Nevertheless there has been Catholic missionary activity. In colonial days, British Somaliland was under the care of the Roman Catholic Vicariate Apostolic of Arabia, like the Vicariate Apostolic of the Gallas (including French Somaliland (Djibouti) as well as its Ethiopian main territory) confided to the Order of Friars Minor Capuchin.


Clan system

There are about 3.5 million people in Somaliland. Somali society is organized into clans, which range from 5,000 to over 50,000 in size. The largest clan in Somaliland is the Isaaq. The second largest clan in the region, and that of the current president, is the Gadabuursi Dir. Other clans with a presence in Somaliland include the Issa, Gabooye, and Harti Darod (such as the Warsangali and Dhulbahante). The Warsangali and Dhulbahante mostly reside in southern Soolmarker, some parts of Eastern Sanaagmarker, and a small part of south-eastern Togdheermarker, while the Isaaq are concentrated in the regions of Maroodi Jeex, Sanaag, Sool, Awdal, Togdheer, and Saaxil. The Gadabuursi inhabit the western part of the region, in Awdalmarker and parts of Gabileymarker.

The clan families are divided into lineage units, typically ranging from 2,500 to 10,000 members. It is possible for Somalis to know how they are related by simply giving their name and clan membership. Clan discrimination in Somaliland is highly forbidden and all clans are considered equal by the Government of Somaliland.


Most Somalis in the region choose to marry whomever they desire as long as they are Muslim. In the case of arranged marriages, brides can be much younger than the grooms. Marriage to a cousin from the mother's side of the family (of a different lineage) is traditionally favored to strengthen family alliances, but this practice is not as common as before. Virginity is valued in women prior to marriage. In addition, divorce is legal in Somaliland.


It is considered polite for one to leave a little bit of food on one's plate after finishing a meal at another's home. This tells the host that one has been given enough food. If one were to clean his or her plate that would indicate that he or she is still hungry. Most Somalis don't take this rule so seriously, but it is certainly not impolite to leave a few bits of food on one's plate. Traditionally, the main meal of the day is eaten at lunchtime and Somali people usually begin their day with a flatbread called laxoox (or lahoh), as well as liver, toast, cereal or porridge made of millet or cornmeal. Lunch can be a mixture of rice or noodles with meat and sauce. During the pre-independence period, Italian expatriates imported some of their cuisine to Somaliland; for example, Pasta Al Forno (or Baasto Forno in Somali). Also consumed during lunchtime is a traditional soup referred to as maraq, which is also part of Yemenimarker cuisine. Maraq is made of vegetables, meat and beans and is usually eaten with flatbread or pita bread. Later in the day, a lighter meal is served which includes beans, ful medames, muffo (patties made of oats or corn), hummus, or a salad with more laxoox/injera. Turkish coffee and Turkish tea are also imbibed. The latter beverage has been adapted to form what is one of the most famous drinks in the region: Shaax Xawaash. Consumed by the majority of Somalis, Shaax Xawaash is made of cardamom (or Xawaash) and cinnamon barks (Qoronfil).


Islam and poetry have been described as the twin pillars of Somali culture. Most Somalis are Sunni Muslims and Islam is vitally important to the Somali sense of national identity. Most Somalis don't belong to a specific mosque or sect and can pray in any mosque they find.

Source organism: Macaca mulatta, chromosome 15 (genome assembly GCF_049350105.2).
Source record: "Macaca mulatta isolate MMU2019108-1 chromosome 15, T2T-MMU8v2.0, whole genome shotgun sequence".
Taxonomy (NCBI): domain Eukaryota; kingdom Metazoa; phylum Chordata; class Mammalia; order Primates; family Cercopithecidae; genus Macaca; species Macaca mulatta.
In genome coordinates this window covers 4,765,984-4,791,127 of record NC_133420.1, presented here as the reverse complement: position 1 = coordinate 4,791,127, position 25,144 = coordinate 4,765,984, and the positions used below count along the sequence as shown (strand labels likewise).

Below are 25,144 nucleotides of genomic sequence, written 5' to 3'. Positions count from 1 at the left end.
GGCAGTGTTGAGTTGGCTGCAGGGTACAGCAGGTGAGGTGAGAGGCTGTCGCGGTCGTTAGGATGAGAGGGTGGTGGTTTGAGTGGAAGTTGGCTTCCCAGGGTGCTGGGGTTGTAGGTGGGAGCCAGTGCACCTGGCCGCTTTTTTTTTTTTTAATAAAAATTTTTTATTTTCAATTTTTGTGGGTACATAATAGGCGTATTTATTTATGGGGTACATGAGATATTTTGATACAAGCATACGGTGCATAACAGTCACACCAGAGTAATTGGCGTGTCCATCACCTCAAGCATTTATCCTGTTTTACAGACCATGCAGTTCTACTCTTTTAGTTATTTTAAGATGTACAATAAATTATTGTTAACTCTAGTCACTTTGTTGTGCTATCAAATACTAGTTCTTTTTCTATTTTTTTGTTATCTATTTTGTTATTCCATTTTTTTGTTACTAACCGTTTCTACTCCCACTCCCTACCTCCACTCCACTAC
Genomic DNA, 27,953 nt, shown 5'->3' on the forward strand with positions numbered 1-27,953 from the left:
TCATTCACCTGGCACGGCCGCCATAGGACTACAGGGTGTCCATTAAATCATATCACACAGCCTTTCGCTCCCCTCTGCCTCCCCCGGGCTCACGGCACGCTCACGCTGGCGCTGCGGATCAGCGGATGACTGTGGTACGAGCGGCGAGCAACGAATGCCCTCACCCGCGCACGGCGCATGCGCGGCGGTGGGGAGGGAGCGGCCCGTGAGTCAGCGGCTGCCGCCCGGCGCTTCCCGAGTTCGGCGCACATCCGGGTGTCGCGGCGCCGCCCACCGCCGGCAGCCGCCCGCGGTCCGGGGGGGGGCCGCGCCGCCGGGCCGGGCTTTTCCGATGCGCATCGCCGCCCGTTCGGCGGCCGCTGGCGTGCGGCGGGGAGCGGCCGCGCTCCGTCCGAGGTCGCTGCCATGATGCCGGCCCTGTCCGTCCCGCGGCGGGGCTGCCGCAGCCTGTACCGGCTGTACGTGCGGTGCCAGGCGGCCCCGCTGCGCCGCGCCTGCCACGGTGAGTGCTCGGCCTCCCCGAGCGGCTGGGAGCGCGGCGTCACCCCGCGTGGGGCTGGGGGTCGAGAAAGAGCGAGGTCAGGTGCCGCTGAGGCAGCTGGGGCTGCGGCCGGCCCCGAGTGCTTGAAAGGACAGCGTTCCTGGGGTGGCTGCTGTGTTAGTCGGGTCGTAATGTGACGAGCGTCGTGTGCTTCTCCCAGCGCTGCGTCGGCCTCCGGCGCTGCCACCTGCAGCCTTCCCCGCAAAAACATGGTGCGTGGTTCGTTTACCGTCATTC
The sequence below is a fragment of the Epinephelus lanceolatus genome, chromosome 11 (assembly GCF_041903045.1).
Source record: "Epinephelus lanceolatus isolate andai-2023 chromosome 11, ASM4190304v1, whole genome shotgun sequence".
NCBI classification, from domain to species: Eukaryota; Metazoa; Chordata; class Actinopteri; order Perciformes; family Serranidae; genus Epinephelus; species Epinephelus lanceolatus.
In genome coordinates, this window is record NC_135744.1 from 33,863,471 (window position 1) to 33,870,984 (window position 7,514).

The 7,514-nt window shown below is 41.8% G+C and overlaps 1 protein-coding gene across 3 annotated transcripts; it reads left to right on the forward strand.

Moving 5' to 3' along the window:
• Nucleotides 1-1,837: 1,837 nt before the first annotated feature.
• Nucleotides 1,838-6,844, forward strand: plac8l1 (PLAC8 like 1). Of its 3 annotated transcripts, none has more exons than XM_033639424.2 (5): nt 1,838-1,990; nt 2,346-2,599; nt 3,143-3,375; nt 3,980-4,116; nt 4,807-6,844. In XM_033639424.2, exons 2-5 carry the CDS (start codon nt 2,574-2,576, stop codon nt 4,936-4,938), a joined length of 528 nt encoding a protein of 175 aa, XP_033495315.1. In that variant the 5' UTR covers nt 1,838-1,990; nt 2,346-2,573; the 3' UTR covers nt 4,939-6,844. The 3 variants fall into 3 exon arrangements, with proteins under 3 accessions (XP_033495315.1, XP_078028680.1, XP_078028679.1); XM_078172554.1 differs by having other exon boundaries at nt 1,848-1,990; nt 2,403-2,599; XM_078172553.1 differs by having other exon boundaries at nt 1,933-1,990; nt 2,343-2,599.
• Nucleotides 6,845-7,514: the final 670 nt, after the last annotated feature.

Celebrations come in the form of religious festivities, two of the most important being Eid ul-Adha and Eid ul-Fitr which marks the end of the fasting month. Families get dressed up to visit one another. Money is donated to the poor. Other holidays include June 26 and May 18, which celebrates Somaliland's independence from Britain and Somalia; however it is unrecognised by the international community.

In a nomadic culture, where one's possessions are frequently moved, there is little reason for the plastic arts to be highly developed. Somalis embellish and decorate their woven and wooden milk jugs (Somali Haano, the most decorative jugs are made in Ceerigaabo) and their wooden headrests, and traditional dance is important, though mainly as a form of courtship among young people. The traditional dance known as the Ceeyar Somaali in the Somali language is Somaliland's favourite dance.

Also, an important form of art in Somaliland is henna painting (Mehndi) (Somali: Xenna). The Henna plant is widely grown across the region and it was Arab merchants and settlers that first brought the art of henna painting in early Somaliland. During special occasions, a Somali woman's hands and feet are expected to be covered in decorative mendhi. Girls and women usually apply or decorate their hands and feet in henna on joyous celebrations like Eid, weddings etc. The henna designs can be very simple to highly intricate. Unlike Pakistanimarker, Indianmarker or Bangladeshimarker henna designs, the Somali and Arab designs are more modern and simple compared with the latter. Traditionally, only women apply this body art, as it is considered a feminine custom.

Henna is not only applied on the hands and feet but is also used as a dye. Somali men and women alike use henna as a dye to change their hair color. Mostly, elderly men with grey hair apply this procedure because black hair dye is forbidden in Islam. Women are free to apply henna on their hair as most of the time they are wearing a hijab.

See also


Sources and references

  • [8230]
  • Wales Strikes Out On Its Own In Its Recognition of Somaliland
  • Hoehne, Markus V. 2009: Mimesis and mimicry in dynamics of state and identity formation in northern Somalia, Africa 79/2, pp. 252-281.
  • Hoehne, Markus V. 2007: Puntland and Somaliland clashing in northern Somalia: Who cuts the Gordian knot?, published online on 7 November 2007.